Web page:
Deutetrabenazine is a VMAT2 inhibitor that was FDA approved in April 2017. It is structurally similar to tetrabenazine but contains a deuterium atom that alters the pharmacokinetics to prolong half-life and decrease peak concentrations of the active metabolite. This results in less frequent daily dosing and the potential for less adverse reactions.

Deutetrabenazine was evaluated in 90 patients with Huntington’s disease in a randomized, double-blind, placebo-controlled trial. All patients enrolled had a UHDRS total maximal chorea score of 8 or higher (range 0-28) at baseline. The patients received therapy titrated over 8 weeks followed by 4 weeks of maintenance therapy and one week washout. The primary endpoint was the change in the total maximal chorea score from baseline (week 0) to maintenance therapy (week 9 and week 12). Deutetrabenazine significantly improved the total maximal chorea score compared to placebo (- 4.4 vs. -1.9, difference -2.5; p<0.001). Following a one-week wash out, chorea scores returned to baseline in both treatment groups. Significant improvements were also noted in the following secondary endpoints: Patient Global Impression of Change (PGIC), Clinical Global Impression of Change (CGIC), and 36-Item Short Form Health Survey (SF-36). The minimal clinically important differences have not been defined for these endpoints. All of the safety measures were similar between treatment groups with the exception of swallowing disturbance in which deutetrabenazine resulted in improvement. The most common adverse reactions with deutetrabenazine were diarrhea, dry mouth, and somnolence.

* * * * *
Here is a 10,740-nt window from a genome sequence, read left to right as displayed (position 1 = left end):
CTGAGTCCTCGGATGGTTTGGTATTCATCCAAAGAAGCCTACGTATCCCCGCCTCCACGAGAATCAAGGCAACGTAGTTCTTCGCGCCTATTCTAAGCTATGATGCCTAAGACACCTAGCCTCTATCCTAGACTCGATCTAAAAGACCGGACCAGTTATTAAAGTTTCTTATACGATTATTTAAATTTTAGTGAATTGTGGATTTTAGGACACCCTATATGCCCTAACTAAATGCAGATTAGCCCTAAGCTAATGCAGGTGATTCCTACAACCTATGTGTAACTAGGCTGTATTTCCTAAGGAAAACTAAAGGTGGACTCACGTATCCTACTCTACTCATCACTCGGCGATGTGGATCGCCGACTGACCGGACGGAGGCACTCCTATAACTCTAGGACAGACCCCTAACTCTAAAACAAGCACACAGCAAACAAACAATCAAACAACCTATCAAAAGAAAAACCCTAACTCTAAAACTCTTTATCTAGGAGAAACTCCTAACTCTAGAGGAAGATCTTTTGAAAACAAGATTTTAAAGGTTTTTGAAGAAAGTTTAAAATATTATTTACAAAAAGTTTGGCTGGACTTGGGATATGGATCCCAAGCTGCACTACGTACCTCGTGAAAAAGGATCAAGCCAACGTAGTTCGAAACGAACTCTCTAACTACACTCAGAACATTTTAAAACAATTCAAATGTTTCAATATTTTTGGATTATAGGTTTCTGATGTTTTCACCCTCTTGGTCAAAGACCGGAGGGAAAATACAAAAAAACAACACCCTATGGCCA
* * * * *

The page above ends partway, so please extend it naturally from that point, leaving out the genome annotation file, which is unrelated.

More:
POSITION STATEMENT:

Comparative Effectiveness

The Food and Drug Administration has deemed the drug(s) or biological product(s) in this coverage policy to be appropriate for self-administration or administration by a caregiver (i.e., not a healthcare professional). Therefore, coverage (i.e., administration) in a provider-administered setting such as an outpatient hospital, ambulatory surgical suite, physician office, or emergency facility is not considered medically necessary.

I. Tetrabenazine (Xenazine) meets the definition of medical necessity when used to treat the indications in Table 1, ALL of the indication-specific criteria are met. and the member meets ALL criteria for requested formulation:

1. Tetrabenazine tablet (generic)

a. Dosage does not exceed 100 mg daily using the fewest number of tablets per day to permit three times per day dosing

2. Xenazine®

a. Member has an inadequate response or contraindication to generic tetrabenazine (reason must be specified)

b. Dosage does not exceed 100 mg daily using the fewest number of tablets per day to permit three times per day dosing

Table 1

Indications and Specific Criteria

Chorea associated with Huntington’s disease

ALL of the following:

A. Member does not have hepatic dysfunction

B. Member is not receiving concomitant monoamine oxidase inhibitor (MAOI) therapy (e.g., selegiline [Carbex], rasagiline [Azilect]), reserpine (Serpalan), or an additional VMAT2 inhibitor (e.g., deutetrabenazine, valbenazine).